Duke Scientist Reports Advances In Gene Therapy For Heart Failure

November 08, 1998

DALLAS -- Scientists are one step closer to making gene therapy for heart failure a reality, scientists from Duke University Medical Center reported Sunday.

Molecular biologist Walter J. Koch and his colleagues said in a report prepared for the 71st scientific sessions of the American Heart Association that they have for the first time delivered therapeutic genes throughout a rabbit's heart and have shown that the genes can increase heart function.

The animal experiments are a crucial step in developing a genetic treatment for congestive heart failure, a debilitating and deadly condition in which heart muscle loses its ability to stretch and contract, usually due to clogged arteries caused by coronary artery disease. People with congestive heart failure often experience fatigue, weakness, and an inability to carry out routine daily tasks. Right now, there is no effective means to reverse heart failure, only to treat symptoms.

According to the American Heart Association, about 400,000 new cases are recorded every year in the United States. Death rates from congestive heart failure tripled between 1974 and 1994, making it the leading cause of hospitalization among people 65 and older and costing more than $10 billion a year.

Koch, an associate professor of experimental surgery, and his colleagues have been working for several years to find ways to efficiently deliver genes to the heart to boost heart function.

Early experiments focused on identifying the molecular players that are responsible for efficient pumping action in the heart and showing which ones aren't doing their jobs in failing hearts. Using mouse models and sophisticated genetic techniques, the Duke scientists showed that two key proteins in heart cells work together to regulate heart function.

In diseased hearts, the body releases the hormone norepinephrine, the "fight-or-flight" hormone, directly into the heart, causing it to work up to five times harder than normal. Norepinephrine binds to molecules called beta adrenergic receptors (BARs) present on heart cells. This stimulation initially allows the heart to increase the power of its contractions, but in heart failure it quickly becomes self-defeating: the receptors become desensitized, meaning they no longer are able to respond to hormone stimulation. Desensitization is caused by a second molecule called B-adrenergic receptor kinase (BARK), which in healthy hearts helps restore heart contractions to normal after norepinephrine stimulation. Studies subsequently showed that BARK is elevated in failing human heart tissue.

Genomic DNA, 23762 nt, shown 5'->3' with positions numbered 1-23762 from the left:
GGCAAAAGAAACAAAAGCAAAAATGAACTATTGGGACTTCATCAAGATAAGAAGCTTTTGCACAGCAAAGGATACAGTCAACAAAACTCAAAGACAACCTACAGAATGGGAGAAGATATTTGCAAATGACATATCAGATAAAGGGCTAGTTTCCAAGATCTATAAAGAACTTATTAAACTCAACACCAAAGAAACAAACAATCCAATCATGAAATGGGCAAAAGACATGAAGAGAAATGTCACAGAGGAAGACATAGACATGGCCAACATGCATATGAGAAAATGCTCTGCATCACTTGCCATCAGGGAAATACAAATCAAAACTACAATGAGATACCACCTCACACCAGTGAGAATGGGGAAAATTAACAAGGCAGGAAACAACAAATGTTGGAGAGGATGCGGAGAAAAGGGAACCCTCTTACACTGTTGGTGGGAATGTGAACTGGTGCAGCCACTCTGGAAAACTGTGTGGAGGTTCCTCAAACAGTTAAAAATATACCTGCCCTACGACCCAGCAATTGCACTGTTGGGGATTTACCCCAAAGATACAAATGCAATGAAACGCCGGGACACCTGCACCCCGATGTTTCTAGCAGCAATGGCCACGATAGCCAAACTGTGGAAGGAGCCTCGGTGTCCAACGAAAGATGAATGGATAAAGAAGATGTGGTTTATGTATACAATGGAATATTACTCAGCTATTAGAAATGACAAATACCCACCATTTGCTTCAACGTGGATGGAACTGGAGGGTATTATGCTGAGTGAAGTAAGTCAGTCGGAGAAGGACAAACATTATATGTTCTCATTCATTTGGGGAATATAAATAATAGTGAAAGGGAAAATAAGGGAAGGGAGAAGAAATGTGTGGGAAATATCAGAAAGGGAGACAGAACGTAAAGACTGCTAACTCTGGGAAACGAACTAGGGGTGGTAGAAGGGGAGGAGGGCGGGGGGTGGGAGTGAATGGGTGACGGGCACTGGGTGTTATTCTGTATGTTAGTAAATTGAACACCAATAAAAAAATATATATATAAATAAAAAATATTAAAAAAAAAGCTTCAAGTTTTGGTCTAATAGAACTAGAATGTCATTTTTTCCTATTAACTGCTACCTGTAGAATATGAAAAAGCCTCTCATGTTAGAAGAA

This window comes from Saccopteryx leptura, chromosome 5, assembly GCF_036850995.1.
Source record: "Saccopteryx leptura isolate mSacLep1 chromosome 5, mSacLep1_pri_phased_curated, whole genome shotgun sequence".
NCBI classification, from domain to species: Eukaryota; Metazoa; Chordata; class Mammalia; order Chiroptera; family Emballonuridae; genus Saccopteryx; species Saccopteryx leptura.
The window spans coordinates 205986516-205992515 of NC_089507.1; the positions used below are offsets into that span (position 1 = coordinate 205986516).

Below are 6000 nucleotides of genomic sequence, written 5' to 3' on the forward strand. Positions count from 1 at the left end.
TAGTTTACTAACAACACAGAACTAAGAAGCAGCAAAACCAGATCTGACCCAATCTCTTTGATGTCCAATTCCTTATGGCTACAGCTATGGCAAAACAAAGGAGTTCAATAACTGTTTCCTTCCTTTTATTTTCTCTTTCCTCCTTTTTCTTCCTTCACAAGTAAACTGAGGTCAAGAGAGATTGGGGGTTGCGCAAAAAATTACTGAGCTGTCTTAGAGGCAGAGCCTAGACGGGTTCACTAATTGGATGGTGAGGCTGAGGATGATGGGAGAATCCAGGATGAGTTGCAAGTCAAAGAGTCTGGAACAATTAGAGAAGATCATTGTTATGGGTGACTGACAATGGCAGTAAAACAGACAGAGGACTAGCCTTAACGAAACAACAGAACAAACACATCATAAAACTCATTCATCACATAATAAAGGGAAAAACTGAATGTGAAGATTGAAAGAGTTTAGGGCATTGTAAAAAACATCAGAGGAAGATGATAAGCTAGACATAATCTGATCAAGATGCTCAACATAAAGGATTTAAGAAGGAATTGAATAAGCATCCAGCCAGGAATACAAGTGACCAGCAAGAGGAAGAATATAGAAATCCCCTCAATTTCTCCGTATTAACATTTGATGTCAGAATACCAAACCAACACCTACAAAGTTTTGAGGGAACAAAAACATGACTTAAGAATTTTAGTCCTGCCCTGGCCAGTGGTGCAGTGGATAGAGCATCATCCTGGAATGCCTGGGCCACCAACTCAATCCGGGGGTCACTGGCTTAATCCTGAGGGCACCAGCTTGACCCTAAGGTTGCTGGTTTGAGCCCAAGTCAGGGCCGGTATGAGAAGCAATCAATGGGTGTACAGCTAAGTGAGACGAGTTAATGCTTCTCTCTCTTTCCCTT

In 1994, Duke researchers showed that mice genetically altered to produce excess beta adrenergic receptors (bARs) have supercharged hearts that beat faster and stronger than a normal mouse's heart. In 1997, the researchers inserted a gene that encodes the bAR into an adenovirus, the same virus that causes the common cold. When Koch and his colleagues allowed the virus to infect isolated failing rabbit heart cells, the bAR gene made up to 15 times the normal amount found in rabbit cells and restored normal heart signaling.

"Our studies have shown that a malfunctioning beta adrenergic receptor system leads directly to heart failure," Koch said. "By contrast, boosting levels of beta adrenergic receptors or inhibiting BARK can reverse heart failure in our mouse genetic models. Now, we are beginning to see the same result when we deliver these genes to rabbits."

The researchers used the results of the mouse studies to design their latest gene therapy experiments in rabbits. They increased the number of bARs by infusing a common cold virus genetically engineered to contain the bAR gene into a living rabbit's heart and allowing it to spread throughout the coronary arteries. Then they measured the ability of the heart to pump. Animals that received extra copies of bAR, which is equivalent to 10 times the normal number of bARs on heart cells, had significantly increased ability to pump, demonstrated by a 20 percent increase in the force of the heart's contraction.

The key to the researchers' success, Koch said, was using a new surgical method to ensure that the adenovirus spread throughout the heart. They injected the virus into the left ventricle of live rabbits while the aorta was clamped for a few seconds. This allowed the virus enough time to spread through all the coronary vessels. Clamping the aorta is sometimes used in human heart surgery, Koch said, making this gene delivery method feasible.